Igor Kromin |   Consultant. Coder. Blogger. Tinkerer. Gamer.

It's been a few weeks since my Sonoff B1 WiFi LED bulb has arrived. I've had an idea to set it up as a rear wall illumination around my TV to enhance the gaming/movie experience by having the bulb match its colour to the most prominent colour on the screen. I'm a step closer to realising this idea now. In this post I'll show how this bulb can be hacked to run custom firmware which allows it to be controlled via HTTP.

I've written a previous article that explains how to open this bulb to access its circuitry, have a read of that first before continuing.

After everything was connected, the setup with an RS232 FTDI device looked something like this (minus the GPIO/GND wires for setting programming mode)...

However the first step that needed to be done was to set up the software. I did all of this on a Mac so if you're following along and aren't using a Mac, some directories will be different. I installed the Arduino IDE 1.8.5 first.

After installing the IDE, in its Preferences I added http://arduino.esp8266.com/stable/package_esp8266com_index.json to the Additional Board Manager URLs setting.

Then I clicked the Tools > Board > Board Manager... menu item.

From the Board Manager, I found the esp8266 module and installed it.

After installing that module, I downloaded a clone of the arendst/Sonoff-Tasmota git repository and copied all of the directories from the Sonoff-Tasmota-development/lib directory to ~/Documents/Arduino (this location will be different if you're on Windows).

The IDE was more or less setup now but needed to be restarted first. After restarting I openined the Sonoff-Tasmota-development/sonoff/sonoff.ino file.
The Sonoff B1 bulb is an ESP8285 device, so that's what I selected from the Tools > Boards menu.

Next it was time to make some modifications to the B1 PCB. I soldered a header to some wires and then to the 3.3V, RX, TX and GND pads on the B1 PCB.

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Then, I added an additional two connectors to the GPIO and the centre GND pads on the B1 PCB. These were used for setting the B1 into programming mode and I needed to be able to be connect/disconnect these. I used a male connector on one end and a female connector on the other.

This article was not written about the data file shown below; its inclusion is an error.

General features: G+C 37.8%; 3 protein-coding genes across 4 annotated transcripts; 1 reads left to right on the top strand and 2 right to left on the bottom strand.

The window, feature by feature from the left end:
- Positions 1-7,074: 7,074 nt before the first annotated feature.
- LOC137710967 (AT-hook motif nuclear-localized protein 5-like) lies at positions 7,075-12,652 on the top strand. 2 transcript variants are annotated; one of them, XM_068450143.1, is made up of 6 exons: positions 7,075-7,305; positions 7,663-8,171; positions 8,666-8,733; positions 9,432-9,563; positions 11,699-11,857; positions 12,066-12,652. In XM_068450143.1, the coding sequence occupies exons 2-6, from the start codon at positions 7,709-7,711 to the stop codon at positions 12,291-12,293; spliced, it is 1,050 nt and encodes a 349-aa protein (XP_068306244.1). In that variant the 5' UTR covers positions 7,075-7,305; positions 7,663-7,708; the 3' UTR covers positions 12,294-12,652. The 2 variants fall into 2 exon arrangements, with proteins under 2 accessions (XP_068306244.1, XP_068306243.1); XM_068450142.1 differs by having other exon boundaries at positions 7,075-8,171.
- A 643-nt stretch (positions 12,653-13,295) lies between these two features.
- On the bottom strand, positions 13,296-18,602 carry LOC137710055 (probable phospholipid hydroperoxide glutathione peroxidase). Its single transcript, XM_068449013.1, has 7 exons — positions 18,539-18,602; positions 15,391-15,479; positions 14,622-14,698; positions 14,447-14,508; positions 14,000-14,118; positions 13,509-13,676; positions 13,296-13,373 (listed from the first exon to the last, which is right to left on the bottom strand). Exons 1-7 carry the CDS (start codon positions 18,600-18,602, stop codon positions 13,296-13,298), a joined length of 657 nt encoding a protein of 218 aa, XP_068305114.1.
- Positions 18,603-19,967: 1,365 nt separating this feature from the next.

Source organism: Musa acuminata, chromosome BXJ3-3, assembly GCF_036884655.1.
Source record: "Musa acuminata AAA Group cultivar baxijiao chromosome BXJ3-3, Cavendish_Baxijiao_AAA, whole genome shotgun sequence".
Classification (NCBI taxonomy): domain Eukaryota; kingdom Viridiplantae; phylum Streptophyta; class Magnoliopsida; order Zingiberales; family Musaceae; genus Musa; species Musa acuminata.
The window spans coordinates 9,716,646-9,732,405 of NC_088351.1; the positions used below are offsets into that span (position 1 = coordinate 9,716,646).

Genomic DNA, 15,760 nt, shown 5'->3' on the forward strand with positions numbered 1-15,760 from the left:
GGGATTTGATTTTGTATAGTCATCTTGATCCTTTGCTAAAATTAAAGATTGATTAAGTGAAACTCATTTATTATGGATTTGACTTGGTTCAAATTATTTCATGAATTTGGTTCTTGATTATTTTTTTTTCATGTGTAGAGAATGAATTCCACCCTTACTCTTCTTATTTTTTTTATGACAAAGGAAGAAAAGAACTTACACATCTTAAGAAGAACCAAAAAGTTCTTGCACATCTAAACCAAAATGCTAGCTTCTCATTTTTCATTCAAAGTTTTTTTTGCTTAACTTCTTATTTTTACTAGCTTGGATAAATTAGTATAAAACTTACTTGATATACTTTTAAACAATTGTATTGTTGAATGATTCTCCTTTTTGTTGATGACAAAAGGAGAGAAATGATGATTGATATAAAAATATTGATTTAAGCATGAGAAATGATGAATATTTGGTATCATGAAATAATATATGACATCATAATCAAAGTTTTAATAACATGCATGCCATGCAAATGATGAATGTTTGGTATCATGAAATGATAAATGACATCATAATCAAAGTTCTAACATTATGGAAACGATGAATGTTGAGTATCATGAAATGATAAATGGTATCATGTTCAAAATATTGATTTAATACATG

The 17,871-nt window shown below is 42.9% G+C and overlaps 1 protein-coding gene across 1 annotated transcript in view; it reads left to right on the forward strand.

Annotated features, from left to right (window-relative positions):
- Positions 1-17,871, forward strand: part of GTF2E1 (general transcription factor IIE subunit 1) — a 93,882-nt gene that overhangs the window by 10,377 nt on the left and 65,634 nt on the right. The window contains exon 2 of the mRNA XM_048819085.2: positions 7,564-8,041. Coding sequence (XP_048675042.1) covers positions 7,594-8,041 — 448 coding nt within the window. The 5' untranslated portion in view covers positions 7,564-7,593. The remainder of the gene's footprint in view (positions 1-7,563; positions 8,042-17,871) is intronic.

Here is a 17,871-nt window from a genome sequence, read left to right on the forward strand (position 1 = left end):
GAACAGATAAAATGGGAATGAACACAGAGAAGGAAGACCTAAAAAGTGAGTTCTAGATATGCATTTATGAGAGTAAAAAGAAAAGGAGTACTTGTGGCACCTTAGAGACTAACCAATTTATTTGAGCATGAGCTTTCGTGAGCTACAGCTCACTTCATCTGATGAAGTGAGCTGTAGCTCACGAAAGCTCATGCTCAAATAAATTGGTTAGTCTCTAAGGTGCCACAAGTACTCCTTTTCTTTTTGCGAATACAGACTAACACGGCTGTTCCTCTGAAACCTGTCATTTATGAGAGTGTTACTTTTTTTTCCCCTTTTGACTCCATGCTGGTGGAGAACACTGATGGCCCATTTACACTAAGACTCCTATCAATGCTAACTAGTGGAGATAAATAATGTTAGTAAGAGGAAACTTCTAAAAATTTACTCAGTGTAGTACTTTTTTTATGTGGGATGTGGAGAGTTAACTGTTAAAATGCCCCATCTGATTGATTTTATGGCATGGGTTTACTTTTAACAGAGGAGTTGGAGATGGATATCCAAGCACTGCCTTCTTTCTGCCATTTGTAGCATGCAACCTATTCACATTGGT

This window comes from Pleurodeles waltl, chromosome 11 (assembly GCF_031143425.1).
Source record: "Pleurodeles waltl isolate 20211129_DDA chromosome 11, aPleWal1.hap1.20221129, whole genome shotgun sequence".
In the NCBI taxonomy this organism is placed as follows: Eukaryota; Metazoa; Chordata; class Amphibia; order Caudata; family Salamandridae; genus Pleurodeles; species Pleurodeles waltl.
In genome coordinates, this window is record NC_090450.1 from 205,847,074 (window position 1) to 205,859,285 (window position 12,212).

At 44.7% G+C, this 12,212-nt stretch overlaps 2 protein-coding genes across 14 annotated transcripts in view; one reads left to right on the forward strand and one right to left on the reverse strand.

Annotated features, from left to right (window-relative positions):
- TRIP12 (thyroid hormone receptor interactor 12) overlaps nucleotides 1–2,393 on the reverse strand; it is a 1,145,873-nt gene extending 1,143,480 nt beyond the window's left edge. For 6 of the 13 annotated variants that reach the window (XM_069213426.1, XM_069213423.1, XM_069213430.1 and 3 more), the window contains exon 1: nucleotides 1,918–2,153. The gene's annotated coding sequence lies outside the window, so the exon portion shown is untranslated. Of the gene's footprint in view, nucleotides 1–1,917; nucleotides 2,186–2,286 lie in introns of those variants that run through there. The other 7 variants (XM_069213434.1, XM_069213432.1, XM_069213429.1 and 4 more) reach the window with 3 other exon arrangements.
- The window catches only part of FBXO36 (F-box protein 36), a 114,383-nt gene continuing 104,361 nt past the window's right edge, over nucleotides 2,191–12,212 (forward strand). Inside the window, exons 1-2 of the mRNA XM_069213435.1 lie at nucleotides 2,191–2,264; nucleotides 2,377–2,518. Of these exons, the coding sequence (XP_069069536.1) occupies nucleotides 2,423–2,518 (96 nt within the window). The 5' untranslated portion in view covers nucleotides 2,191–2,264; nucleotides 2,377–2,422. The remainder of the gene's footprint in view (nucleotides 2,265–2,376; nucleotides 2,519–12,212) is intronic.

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Back to the Arduino IDE, I opened the user_config.h file and modified the following defines (change as required)...
#define WIFI_IP_ADDRESS ""
#define WIFI_GATEWAY ""
#define WIFI_DNS ""
#define STA_SSID1 "MyWiFiNetwork"
#define STA_PASS1 "wifi_password"
#define MQTT_USE 0

With my WiFi and IP settings in place it was time to connect everything and upload the new firmware. The RX pin on the FTDI was connected to the TX pin on the B1 and TX on FTDI to RX on the B1. The GND pins were connected together and the 3.3v B1 pin was connected to VCC on the FTDI. The FTDI was set to 3.3v of course.

Before connecting the FTDI to the computer, the blue wires (GPIO and GND) on the B1 were connected together. Then, after connecting the FTDI to the computer and waiting a few seconds, the blue wires on the B1 were disconnected. This put the B1 into programming mode as mentioned earlier.

In the Arduine IDE Tools menu, I had to make a couple of extra changes. The Flash Size was changed to 1M (64K SPIFFS). The Port was set to /dev/cu.usbserioal-00000000 (this could be different depending on your FTDI and OS).

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Finally it was time to upload the firmware! This was done by clicking Sketch > Upload. A couple of minutes later the firmware was compiled and uploaded to the B1.

I disconnected the FTDI from my computer, disconnected the B1 from the FTDI and plugged the B1 into my mains light bulb socket and then switched it on.

The web UI was available pretty much immediately from the IP address I set up in user_config.h, in my case it was First thing to do here was to tell the Tasmota firmware that it was controlling the B1 module. That was done from Configuration > Configure Module.

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I set the module type to 26 Sonoff B1 and saved. After getting back to the main screen I could toggle the B1 on/off. Success! I went over to the Console and played around with some colour setting commands, it was working as expected too.

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I was able to change the colour of the RGB LEDs as well as control the blue/warm settings for the while LEDs.

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That's it for this part of the project. I'm going to put together a Java app to allow me to control the B1 further and in a way that responds to the colours on my screen. Should be cool once it's done. Stay tuned!


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Although I put in a great effort into researching all the topics I cover, mistakes can happen. Use of any information from my blog posts should be at own risk and I do not hold any liability towards any information misuse or damages caused by following any of my posts.

All content and opinions expressed on this Blog are my own and do not represent the opinions of my employer (Oracle). Use of any information contained in this blog post/article is subject to this disclaimer.
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